Results of striking a patch of my reproduction riveted maille with a sword

Back at the end of December of 1999 there was an interesting thread on Netsword in which someone authored a post about the impossibility of authentic maille being made out of wire as thin as, say, 18GA (.0475"). Below is an excerpt of my response, which included a test of striking a patch of my riveted maille with a sword.
"and the comment about 18 guage mail is silly,
I have blades that will go through 18 guage riveted mail like butter, through the wire, not the rivets.... NEVER use below 16, and I never recommend never using below 14 personally.... I don't know who taught you to make mail with such small wire but its supposed to be armor... not butcher's mail (butcher's mail wouldn't be bad, but if you can make that by hand i congradulate you... thousands of tiny links and all)...."

I was so intrigued by your "like butter" comments that I went and conducted a test. A somewhat costly test, given the effort I put into making my riveted mail, but I figured what the hell. I'm not proposing that this test would be an accurate representation of how mail would act on a human body (in fact I think a human body would be much more resilient) but it should suffice for demonstration purposes. For the test I took a log, and placed it round (bark) side up. I then placed a washcloth, folded in half, on top of the log. I figured this would somewhat represent a padded gambeson. I then laid a patch of my riveted mail on top of it. This mail is constructed of 18GA riveted links, alternating with solid punched links of the same ID and OD (3/8" and 1/2" respectively) and 1/32" thick. I then gave what I would consider a stout blow to the mail/cloth/log target with my 14th century "Swedish Battlesword". I'm not a sword person, so I can't verify how good this sword is nor if it is a "Swedish Battlesword" nor if it is even a good medieval approximation of any sword (sorry, I was rushing this test as I was in the middle of this post. I forgot to take a picture of the sword). Regardless it has somewhat of an edge to it and I certainly wouldn't hit myself as hard as I hit this target - regardless of what kind of armour I was wearing.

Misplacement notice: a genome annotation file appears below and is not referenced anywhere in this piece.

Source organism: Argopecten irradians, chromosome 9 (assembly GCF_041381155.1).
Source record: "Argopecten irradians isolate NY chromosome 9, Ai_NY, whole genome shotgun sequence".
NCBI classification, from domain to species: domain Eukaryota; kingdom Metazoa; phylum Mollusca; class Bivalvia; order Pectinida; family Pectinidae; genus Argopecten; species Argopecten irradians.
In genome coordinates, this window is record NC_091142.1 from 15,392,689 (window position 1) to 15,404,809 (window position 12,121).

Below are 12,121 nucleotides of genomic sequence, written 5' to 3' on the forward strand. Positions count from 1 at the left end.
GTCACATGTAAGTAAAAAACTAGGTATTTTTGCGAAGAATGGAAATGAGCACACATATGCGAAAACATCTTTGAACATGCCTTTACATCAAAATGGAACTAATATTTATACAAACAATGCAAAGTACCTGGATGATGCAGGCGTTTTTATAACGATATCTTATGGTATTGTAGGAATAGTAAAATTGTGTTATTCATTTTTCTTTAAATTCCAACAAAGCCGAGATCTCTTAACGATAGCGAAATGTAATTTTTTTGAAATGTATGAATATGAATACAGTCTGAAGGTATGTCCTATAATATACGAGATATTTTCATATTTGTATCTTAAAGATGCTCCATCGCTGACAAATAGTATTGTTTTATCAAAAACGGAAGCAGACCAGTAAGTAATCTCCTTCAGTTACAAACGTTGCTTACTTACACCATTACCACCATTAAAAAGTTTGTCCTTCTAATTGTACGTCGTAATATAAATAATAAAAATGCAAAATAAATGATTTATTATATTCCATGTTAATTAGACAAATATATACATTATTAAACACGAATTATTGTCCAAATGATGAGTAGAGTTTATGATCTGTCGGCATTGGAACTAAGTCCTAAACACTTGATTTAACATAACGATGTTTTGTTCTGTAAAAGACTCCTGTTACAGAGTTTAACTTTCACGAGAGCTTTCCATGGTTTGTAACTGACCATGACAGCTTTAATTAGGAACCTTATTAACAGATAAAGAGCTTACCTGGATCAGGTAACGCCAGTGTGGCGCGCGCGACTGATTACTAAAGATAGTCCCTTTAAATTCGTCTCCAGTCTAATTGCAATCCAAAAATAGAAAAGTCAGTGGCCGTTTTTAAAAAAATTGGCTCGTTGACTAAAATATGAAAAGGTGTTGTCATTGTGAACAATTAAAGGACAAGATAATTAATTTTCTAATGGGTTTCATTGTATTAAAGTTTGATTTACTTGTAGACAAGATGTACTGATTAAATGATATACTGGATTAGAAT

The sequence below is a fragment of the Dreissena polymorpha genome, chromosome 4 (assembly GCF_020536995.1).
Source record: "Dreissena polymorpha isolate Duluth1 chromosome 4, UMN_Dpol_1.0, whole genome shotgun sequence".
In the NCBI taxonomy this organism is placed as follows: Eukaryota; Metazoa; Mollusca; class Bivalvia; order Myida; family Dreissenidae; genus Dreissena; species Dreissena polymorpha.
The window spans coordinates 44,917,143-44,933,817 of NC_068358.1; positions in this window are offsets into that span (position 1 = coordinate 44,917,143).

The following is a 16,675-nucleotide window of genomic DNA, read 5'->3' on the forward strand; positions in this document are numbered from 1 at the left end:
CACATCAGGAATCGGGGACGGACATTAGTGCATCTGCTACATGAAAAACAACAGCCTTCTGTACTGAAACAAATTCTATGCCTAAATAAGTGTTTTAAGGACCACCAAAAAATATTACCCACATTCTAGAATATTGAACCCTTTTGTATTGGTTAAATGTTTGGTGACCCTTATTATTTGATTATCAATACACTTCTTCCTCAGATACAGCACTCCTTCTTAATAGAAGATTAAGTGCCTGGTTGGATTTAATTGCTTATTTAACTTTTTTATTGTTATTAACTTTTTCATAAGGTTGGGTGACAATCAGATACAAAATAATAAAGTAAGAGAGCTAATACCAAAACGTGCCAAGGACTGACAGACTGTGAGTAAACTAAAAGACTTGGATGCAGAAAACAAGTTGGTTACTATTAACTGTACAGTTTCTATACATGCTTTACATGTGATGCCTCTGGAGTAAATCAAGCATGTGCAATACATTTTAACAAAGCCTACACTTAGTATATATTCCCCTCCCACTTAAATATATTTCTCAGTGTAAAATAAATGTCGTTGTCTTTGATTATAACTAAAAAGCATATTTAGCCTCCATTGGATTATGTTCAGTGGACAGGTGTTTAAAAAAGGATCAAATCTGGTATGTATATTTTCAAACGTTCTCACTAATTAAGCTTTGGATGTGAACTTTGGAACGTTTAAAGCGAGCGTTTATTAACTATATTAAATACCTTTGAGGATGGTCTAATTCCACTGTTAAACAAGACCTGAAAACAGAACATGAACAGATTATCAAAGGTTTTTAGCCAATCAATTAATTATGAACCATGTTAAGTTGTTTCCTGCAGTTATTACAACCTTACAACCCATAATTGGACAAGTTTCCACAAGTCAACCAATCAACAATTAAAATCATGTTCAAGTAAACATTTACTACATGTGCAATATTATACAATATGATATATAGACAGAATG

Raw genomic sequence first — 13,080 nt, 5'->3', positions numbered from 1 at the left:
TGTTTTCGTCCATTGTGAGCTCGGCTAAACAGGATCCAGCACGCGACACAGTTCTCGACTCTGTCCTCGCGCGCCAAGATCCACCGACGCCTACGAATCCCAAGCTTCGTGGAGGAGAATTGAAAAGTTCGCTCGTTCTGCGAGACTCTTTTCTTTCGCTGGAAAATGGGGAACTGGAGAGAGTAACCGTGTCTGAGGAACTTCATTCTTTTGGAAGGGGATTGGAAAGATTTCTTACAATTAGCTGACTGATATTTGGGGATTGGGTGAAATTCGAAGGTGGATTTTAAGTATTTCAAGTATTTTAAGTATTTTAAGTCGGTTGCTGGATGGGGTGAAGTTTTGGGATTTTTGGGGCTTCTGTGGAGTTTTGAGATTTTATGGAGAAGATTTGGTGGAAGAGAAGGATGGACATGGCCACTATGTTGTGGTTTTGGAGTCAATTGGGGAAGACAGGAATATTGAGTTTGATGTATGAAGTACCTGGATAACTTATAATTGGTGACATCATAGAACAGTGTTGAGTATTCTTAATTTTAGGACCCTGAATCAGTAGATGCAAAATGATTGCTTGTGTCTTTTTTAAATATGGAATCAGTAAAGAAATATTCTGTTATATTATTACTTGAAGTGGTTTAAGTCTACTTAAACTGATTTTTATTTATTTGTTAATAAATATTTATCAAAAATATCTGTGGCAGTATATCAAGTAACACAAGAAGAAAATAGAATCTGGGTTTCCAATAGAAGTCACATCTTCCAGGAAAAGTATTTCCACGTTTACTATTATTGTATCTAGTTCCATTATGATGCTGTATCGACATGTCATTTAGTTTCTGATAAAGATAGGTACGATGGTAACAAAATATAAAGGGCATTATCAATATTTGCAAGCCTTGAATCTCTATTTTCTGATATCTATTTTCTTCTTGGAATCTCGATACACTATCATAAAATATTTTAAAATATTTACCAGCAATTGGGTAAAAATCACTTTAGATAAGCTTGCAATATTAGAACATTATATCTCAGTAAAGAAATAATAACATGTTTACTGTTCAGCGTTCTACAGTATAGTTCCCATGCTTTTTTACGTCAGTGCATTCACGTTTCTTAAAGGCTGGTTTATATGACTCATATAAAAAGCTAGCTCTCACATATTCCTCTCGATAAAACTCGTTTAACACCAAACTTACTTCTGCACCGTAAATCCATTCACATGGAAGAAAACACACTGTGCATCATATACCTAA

Here is the test setup:


Here is the mail, seen through my camcorder, after being hit with the sword:

Here is the same patch of mail, under my scanner (for better detail and resolution). Note my sketched in arrows pointing to the ring damage. While I didn't expect any rings to shear, even I was surprised at how little damage there was. I was so surprised that I was tempted to strike it again, even harder. I didn't because 1) It's past 1am in the morning and I didn't want my neighbors under me to think they were under attack and 2) I'm working to construct my first riveted shirt not destroy it. None of the rings were sheared. No rivets failed. Some rings did "fold" where struck, as evidenced by the picture:

Click on the image for an enlarged view

Now, we can argue the procedure of my very quick and crude test. We can argue the validity of my sword, or of my blow. But, if you like, I can quote you a passage from a book Natural Magick dating to 1558 or thereabouts that indicates that this is the kind of performance that men of that time would expect from mail.

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